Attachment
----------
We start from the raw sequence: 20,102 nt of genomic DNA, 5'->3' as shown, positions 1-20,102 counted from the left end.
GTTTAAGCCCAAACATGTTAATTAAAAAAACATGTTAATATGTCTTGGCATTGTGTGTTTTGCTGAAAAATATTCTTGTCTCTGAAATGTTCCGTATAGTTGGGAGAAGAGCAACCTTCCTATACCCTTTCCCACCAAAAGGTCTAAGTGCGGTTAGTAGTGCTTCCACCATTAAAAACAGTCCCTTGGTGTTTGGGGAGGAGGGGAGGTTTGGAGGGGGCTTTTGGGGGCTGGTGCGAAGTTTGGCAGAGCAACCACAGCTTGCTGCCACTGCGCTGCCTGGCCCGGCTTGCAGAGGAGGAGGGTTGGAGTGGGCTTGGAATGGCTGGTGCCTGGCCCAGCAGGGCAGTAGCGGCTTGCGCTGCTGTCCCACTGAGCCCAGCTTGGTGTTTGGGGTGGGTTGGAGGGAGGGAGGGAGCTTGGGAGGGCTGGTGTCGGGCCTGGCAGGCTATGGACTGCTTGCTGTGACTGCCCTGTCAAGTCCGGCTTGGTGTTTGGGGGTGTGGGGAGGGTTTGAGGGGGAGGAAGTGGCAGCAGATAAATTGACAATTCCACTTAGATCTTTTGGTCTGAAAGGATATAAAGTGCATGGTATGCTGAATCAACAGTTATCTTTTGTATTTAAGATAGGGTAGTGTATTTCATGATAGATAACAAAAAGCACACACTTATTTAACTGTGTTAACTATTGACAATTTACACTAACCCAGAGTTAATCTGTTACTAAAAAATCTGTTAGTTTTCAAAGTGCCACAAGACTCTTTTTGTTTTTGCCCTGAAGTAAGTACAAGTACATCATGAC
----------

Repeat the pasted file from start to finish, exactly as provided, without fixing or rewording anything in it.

We start from the raw sequence: 20,102 nt of genomic DNA, 5'->3' as shown, positions 1-20,102 counted from the left end.
GTTTAAGCCCAAACATGTTAATTAAAAAAACATGTTAATATGTCTTGGCATTGTGTGTTTTGCTGAAAAATATTCTTGTCTCTGAAATGTTCCGTATAGTTGGGAGAAGAGCAACCTTCCTATACCCTTTCCCACCAAAAGGTCTAAGTGCGGTTAGTAGTGCTTCCACCATTAAAAACAGTCCCTTGGTGTTTGGGGAGGAGGGGAGGTTTGGAGGGGGCTTTTGGGGGCTGGTGCGAAGTTTGGCAGAGCAACCACAGCTTGCTGCCACTGCGCTGCCTGGCCCGGCTTGCAGAGGAGGAGGGTTGGAGTGGGCTTGGAATGGCTGGTGCCTGGCCCAGCAGGGCAGTAGCGGCTTGCGCTGCTGTCCCACTGAGCCCAGCTTGGTGTTTGGGGTGGGTTGGAGGGAGGGAGGGAGCTTGGGAGGGCTGGTGTCGGGCCTGGCAGGCTATGGACTGCTTGCTGTGACTGCCCTGTCAAGTCCGGCTTGGTGTTTGGGGGTGTGGGGAGGGTTTGAGGGGGAGGAAGTGGCAGCAGATAAATTGACAATTCCACTTAGATCTTTTGGTCTGAAAGGATATAAAGTGCATGGTATGCTGAATCAACAGTTATCTTTTGTATTTAAGATAGGGTAGTGTATTTCATGATAGATAACAAAAAGCACACACTTATTTAACTGTGTTAACTATTGACAATTTACACTAACCCAGAGTTAATCTGTTACTAAAAAATCTGTTAGTTTTCAAAGTGCCACAAGACTCTTTTTGTTTTTGCCCTGAAGTAAGTACAAGTACATCATGAC